The nonprofit Roxy Theater on Missoula’s historic Hip Strip downtown is in the final stages of readying a patio called the Roxy Garden for outdoor movie showings.
On Wednesday, the Missoula City Council’s Land Use and Planning Committee heard a presentation on the Roxy's application for a tavern conditional use permit because the theater intends to serve beer and wine to customers. The permit would also apply to the Roxy Annex, which is a new indoor theater space just to the south of the existing theater at 730 S. Higgins Ave.
The permit will have to be approved by the full Missoula City Council on Monday night during a public hearing.
The Roxy Garden is behind the theater in the alley area but has been spruced up by workers over the last few months and now features nice concrete pavers. They'll have "plush" camp chairs set up for customers.
Mike Steinberg, the executive director of the Roxy, said he hopes to open the Garden in early August. The Roxy will have less seating spaced out for social distancing for now, but he thinks the Garden will be able to host 30 seats.
“It’s pretty groovy,” Steinberg said. “I love it. The mural that our graphics person, Ryan Hawk, did put the final touches on it. That’s a real perfect detail. There’s a great old vine drooping off it, so it’s very European.”
He estimates the Roxy is putting about $80,000 into building both the Annex and the Garden.
The seating will be set up similar to how the Roxy is showing movies at the Paddleheads Stadium this summer, with pods set up for groups of various sizes.
“So if you’re coming with a date you’ll pick a two-pod,” he explained. They hope to sell tickets in advance online so people can pick seats and avoid a line for tickets. Guests will be served the Roxy’s famous organic popcorn and beverages so they don’t have to go inside to the bar.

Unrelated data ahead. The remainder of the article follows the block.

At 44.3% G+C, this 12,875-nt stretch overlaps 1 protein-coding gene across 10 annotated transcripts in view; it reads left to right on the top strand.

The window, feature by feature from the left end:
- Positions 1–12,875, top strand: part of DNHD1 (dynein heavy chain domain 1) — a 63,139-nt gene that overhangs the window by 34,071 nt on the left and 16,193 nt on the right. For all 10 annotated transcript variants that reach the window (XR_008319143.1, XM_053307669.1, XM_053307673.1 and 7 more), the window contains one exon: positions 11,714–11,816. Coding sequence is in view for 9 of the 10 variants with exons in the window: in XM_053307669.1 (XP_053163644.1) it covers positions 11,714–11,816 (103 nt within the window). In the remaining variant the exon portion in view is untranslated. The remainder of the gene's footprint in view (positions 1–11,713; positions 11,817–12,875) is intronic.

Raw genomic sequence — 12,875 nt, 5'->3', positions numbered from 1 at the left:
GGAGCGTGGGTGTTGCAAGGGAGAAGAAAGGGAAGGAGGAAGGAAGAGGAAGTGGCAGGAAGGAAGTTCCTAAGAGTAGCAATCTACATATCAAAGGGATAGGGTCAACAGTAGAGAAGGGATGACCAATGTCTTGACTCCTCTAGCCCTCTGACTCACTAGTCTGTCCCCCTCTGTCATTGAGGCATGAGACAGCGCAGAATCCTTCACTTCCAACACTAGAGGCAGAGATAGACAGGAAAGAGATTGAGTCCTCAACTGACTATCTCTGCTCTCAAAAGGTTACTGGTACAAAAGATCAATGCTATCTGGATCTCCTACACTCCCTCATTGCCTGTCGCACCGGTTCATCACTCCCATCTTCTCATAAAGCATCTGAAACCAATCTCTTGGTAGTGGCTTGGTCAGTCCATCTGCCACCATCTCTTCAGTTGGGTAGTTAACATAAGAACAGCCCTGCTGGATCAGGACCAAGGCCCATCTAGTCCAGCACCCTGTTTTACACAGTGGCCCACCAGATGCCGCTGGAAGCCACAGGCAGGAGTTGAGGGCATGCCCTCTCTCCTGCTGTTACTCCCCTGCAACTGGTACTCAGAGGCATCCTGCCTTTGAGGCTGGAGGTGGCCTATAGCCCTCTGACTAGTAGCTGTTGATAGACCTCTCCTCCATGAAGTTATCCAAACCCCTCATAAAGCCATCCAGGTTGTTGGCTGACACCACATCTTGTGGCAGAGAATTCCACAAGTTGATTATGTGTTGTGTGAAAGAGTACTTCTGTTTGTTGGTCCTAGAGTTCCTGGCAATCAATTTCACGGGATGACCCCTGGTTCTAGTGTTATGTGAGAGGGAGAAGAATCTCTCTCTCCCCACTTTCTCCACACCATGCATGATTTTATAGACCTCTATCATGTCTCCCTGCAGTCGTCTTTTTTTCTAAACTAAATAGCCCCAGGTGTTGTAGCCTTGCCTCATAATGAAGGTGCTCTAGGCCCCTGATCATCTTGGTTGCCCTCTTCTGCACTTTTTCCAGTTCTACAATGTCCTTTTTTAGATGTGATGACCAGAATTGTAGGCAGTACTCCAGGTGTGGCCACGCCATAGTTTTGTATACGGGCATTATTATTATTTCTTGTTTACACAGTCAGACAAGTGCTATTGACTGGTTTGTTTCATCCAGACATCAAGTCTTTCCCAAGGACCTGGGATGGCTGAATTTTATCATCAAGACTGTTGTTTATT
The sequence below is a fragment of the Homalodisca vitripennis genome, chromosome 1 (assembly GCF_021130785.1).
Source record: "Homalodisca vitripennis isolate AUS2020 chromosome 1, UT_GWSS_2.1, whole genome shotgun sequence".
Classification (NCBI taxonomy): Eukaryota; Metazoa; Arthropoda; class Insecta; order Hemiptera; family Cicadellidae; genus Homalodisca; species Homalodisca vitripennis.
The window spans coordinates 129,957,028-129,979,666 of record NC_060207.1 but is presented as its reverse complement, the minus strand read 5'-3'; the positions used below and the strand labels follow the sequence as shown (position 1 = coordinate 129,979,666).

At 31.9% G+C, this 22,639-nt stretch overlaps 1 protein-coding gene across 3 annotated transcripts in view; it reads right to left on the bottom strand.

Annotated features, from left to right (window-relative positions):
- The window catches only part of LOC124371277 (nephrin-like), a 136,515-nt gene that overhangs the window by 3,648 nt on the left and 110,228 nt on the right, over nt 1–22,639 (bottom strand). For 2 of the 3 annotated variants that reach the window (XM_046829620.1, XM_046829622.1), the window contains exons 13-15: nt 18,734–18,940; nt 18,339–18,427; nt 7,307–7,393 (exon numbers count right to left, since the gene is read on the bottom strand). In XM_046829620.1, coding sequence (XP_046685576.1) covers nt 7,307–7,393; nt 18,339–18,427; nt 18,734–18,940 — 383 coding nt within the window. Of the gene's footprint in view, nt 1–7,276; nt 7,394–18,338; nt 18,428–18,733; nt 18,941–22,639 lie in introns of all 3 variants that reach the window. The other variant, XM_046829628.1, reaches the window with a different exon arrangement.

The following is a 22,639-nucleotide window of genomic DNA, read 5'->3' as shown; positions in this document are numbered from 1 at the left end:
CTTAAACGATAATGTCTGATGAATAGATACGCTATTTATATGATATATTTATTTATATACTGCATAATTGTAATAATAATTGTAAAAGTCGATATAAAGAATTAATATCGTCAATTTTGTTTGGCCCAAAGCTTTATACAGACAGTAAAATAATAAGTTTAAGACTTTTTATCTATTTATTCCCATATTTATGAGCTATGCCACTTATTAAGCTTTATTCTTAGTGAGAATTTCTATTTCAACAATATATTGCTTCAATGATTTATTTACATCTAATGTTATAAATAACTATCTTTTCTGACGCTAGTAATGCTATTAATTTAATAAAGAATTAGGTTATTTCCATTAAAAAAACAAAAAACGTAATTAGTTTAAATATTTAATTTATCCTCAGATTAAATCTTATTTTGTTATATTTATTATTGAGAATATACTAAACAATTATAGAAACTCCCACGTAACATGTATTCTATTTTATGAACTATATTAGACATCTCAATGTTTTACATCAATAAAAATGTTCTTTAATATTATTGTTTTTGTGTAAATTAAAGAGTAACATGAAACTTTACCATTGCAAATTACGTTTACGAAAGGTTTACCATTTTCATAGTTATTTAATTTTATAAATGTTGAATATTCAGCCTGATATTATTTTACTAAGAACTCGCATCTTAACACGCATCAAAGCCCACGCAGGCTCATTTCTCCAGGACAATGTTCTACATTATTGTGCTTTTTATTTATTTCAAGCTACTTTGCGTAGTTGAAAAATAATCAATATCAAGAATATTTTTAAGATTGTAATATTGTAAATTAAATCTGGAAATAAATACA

There were no public comments submitted on the project, and no member of the public spoke negatively of the project at Wednesday’s meeting.
Steinberg said the movies won't go super late, and the outdoor movies will be held in the early fall, spring and summer.
The Roxy was able to avoid having to build or obtain new parking spots because the city has provided incentives for reducing the required parking if businesses meet certain requirements. For example, the Roxy will be required to build more bike parking to encourage sustainable transportation. The Roxy is located near bus stops and bike lanes, which also allowed it to get parking requirement reductions.
"The decisions we’re making toward sustainability and mobile share are really impactful on projects of this magnitude,” said City Council member Julie Merritt. “Small little neighborhood projects like this are very welcome, especially when we know what the intended audience is and who’s going to show up and their choice of mode-split.”
Both Merritt and Council member Bryan von Lossberg thanked city planner Kaitlin McCafferty for her detailed explanation about why the city calculated that the Roxy didn’t need to add parking.
“I always thought that our zoning on the Hip Strip tends to over-park,” said Council member Jordan Hess. “The last thing we want is a whole bunch of parking in this vibrant part of our downtown."
There are apartments above the Roxy, and Steinberg said the building’s owners encouraged the development. He said there’ll be a “soft opening” screening for residents.
Council member Gwen Jones said she remembered the public outcry when the Caffe Dolce on Brooks Street was applying for a conditional use permit in a neighborhood. Now, she said, the attitudes of Missoulians have changed and this project appears to have no detractors.
“It sounds like everybody’s on board with this,” she said. “I’m excited about this project. It says a lot about the direction the Hip Strip is going. I remember the huge amount of hearings for Caffe Dolce. This kind of community gathering space is really Missoula’s future.”
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